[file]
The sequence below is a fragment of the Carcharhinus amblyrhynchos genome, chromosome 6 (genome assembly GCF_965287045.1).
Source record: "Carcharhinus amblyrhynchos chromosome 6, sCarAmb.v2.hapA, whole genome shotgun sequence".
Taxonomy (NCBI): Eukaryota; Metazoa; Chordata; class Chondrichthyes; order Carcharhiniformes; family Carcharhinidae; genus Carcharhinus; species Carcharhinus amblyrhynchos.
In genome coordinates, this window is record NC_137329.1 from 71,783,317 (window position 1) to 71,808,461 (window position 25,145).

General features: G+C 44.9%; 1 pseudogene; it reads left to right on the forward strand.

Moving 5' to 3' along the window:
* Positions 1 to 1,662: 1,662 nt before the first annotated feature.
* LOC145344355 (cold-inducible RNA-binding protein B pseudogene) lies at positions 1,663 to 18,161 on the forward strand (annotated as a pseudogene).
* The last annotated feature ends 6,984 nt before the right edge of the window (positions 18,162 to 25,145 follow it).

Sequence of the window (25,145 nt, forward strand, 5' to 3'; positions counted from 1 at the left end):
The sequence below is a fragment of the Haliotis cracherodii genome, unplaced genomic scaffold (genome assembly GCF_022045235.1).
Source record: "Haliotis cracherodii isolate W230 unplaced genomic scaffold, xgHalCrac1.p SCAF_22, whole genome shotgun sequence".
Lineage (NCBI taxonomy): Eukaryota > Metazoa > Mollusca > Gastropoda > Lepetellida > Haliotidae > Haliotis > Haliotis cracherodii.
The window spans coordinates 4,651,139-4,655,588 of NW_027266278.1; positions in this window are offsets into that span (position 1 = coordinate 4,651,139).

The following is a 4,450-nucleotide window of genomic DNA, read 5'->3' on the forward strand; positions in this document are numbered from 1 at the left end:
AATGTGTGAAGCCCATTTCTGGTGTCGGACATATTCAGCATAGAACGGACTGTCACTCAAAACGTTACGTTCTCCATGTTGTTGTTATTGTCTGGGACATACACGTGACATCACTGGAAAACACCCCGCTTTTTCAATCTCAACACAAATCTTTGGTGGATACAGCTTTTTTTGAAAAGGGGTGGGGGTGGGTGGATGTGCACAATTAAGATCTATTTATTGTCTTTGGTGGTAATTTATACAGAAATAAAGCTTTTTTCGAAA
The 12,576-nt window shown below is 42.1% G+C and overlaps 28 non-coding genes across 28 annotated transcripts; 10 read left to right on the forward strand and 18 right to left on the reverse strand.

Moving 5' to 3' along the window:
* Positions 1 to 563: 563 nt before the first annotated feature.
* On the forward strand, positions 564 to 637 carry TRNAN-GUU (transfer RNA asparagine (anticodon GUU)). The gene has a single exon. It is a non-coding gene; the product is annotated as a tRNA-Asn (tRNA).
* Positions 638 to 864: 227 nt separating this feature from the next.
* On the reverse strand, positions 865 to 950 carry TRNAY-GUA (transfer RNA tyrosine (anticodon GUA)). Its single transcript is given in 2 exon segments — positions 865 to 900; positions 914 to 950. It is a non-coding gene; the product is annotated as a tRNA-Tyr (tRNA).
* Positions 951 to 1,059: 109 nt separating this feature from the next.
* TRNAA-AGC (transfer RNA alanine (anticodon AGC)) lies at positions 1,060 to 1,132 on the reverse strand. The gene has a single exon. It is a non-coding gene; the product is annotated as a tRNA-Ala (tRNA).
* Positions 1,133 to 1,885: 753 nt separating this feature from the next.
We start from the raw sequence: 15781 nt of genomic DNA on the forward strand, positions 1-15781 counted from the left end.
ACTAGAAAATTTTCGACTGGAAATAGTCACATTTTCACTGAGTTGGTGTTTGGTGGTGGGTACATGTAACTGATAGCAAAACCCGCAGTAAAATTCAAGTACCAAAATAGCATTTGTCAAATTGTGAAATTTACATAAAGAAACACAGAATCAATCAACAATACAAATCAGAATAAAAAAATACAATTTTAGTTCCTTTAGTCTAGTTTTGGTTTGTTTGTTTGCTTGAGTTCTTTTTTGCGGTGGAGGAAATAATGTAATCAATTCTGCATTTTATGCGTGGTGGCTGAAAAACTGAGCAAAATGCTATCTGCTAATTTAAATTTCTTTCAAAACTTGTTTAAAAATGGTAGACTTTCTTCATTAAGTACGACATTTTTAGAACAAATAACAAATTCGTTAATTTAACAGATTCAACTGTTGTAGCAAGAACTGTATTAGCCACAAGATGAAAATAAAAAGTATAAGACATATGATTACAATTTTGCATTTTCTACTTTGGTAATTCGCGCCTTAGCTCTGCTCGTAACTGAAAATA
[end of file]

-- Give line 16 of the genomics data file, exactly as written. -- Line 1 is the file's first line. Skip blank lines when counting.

AATGTGTGAAGCCCATTTCTGGTGTCGGACATATTCAGCATAGAACGGACTGTCACTCAAAACGTTACGTTCTCCATGTTGTTGTTATTGTCTGGGACATACACGTGACATCACTGGAAAACACCCCGCTTTTTCAATCTCAACACAAATCTTTGGTGGATACAGCTTTTTTTGAAAAGGGGTGGGGGTGGGTGGATGTGCACAATTAAGATCTATTTATTGTCTTTGGTGGTAATTTATACAGAAATAAAGCTTTTTTCGAAA